A New Mexico-based artist collective called The Most Famous Artist recently hinted that it was responsible for the monoliths, and is now selling three similar structures for $45,000 apiece online. But the collective's founder, Matty Mo, has avoided directly claiming his group built or installed any monoliths. Kenney is skeptical.
"They didn't have anything to do with any of it," he said.
Kenney and McKenzie's identities were first revealed by the publication YourTango, but they didn't originally plan to come forward. Instead, they intended to anonymously complete the monolith trilogy, then remove theirs after a few days: "Put some art up there, see what people think about it, bring it back down," McKenzie said.
Kenney said he and McKenzie began biking up to the hill several times a day after the piece was installed to see their fellow residents' reactions.
"Our town got super excited about it," Kenney said.
At the monolith site, he added, there was no trace of 2020-related misery. It was a welcome break for the artists, too: McKenzie's father had died a few months prior, at least partially due to complications from COVID-19.
"Everybody's happy, talking. No politics, no COVID, all races, sizes, were walking up this hill to go see this thing," Kenney said.
The team began to reconsider their plan to take the monolith back down. Then the decision was made for them.
"Within 24 hours, some nut jobs came and took it down," McKenzie said.
The disappearance and re-emergence of the Atascadero monolith
On Thursday morning, a group of young men tore the monolith down, chanting "Christ is king!" as they erected a wooden cross in its place. They livestreamed the action.
"Christ is king in this country. We don't want illegal aliens from Mexico or outer space. So let's tear this b---- down," one man says in the video.
The men told Vice News that they'd driven over five hours to reach the monolith. Vice also reported that footage from their car journey showed them making racist remarks and talking about white power.
"We are upset that these young men felt the need to drive five hours to come into our community and vandalize the Monolith," Atascadero mayor Heather Moreno told Vice. "The monolith was something unique and fun in an otherwise stressful time."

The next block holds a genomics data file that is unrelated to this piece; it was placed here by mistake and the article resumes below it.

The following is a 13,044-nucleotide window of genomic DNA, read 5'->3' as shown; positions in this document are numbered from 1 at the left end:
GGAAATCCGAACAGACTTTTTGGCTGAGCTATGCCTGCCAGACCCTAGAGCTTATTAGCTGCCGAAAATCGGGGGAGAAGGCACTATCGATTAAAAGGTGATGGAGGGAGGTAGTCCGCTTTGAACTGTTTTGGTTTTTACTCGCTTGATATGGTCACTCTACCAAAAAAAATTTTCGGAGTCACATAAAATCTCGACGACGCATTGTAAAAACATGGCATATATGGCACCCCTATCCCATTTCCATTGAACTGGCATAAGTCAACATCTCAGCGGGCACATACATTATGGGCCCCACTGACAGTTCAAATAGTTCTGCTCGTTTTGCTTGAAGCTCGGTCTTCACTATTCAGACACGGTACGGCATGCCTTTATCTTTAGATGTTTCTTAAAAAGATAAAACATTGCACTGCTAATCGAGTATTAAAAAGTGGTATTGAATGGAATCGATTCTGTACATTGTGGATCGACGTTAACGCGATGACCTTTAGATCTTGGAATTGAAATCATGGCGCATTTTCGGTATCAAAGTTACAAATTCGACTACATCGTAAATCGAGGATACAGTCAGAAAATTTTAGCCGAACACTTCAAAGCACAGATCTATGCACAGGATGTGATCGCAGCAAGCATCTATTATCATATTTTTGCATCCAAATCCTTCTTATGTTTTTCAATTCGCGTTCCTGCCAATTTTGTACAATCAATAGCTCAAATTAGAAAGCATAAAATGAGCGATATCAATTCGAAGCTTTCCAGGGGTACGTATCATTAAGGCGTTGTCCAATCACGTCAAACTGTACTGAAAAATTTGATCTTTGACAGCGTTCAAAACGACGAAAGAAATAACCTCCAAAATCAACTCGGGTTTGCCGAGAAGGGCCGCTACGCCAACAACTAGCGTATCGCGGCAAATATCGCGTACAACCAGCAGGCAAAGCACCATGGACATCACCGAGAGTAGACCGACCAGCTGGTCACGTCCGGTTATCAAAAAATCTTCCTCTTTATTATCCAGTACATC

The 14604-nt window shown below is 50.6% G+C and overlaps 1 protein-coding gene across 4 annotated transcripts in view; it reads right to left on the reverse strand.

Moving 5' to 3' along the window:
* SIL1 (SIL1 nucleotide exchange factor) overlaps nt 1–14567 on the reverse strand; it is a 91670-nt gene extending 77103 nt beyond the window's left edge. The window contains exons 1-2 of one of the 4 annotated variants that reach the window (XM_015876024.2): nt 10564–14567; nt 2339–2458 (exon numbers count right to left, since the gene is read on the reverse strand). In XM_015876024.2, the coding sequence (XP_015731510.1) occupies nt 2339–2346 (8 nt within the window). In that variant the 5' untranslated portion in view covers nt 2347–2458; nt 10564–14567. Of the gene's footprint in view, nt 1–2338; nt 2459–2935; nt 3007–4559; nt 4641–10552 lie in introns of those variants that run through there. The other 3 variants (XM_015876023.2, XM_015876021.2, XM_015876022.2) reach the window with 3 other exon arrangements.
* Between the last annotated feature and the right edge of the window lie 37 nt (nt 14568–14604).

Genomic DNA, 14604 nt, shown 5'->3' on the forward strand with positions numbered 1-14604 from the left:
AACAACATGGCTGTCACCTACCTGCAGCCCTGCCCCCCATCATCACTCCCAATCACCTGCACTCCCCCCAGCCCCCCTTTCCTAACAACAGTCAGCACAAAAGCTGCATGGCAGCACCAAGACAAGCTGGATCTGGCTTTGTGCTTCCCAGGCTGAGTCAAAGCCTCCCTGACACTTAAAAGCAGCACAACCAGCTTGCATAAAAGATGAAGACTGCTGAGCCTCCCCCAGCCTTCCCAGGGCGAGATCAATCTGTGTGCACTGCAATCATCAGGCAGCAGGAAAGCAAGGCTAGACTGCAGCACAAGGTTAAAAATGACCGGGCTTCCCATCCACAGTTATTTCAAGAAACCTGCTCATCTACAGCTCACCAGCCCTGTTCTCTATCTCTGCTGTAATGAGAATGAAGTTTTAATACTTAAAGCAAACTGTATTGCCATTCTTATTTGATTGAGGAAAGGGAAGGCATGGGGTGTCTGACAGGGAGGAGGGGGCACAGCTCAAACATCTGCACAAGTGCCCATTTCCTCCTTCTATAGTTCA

After learning of Moreno's frustration, McKenzie said he and Kenney reached out to her covertly.
"She kind of gives us the verbal wink, wink: 'I want it back in the same spot where it was, but I want it permanent,'" McKenzie said.
So on Friday, the group created a new monolith, this time in McKenzie's shop. It was almost identical to the first one, though a bit lighter. When they hauled it up the trail, they brought 60 bags of concrete, too.
McKenzie and Kenney installed the second monolith just before midnight, filming themselves sticking the pillar into the ground.
McKenzie's son, Chance, helped them weld the monolith to the concrete.
"We needed to let the city know that the structure we put up there was built structurally sound. It was put in the ground with 700 pounds of concrete so that it could stay there," Wade McKenzie said.
Now that the monolith is in Atascadero to stay, the team hopes it will bring tourism and commerce to the area, or at the very least some levity in a difficult year.
"What's kind of cool about the whole project is it went from '2001: A Space Odyssey' to a permanent one for the city," McKenzie said. "And you know, it just keeps morphing."
Read the original article on Insider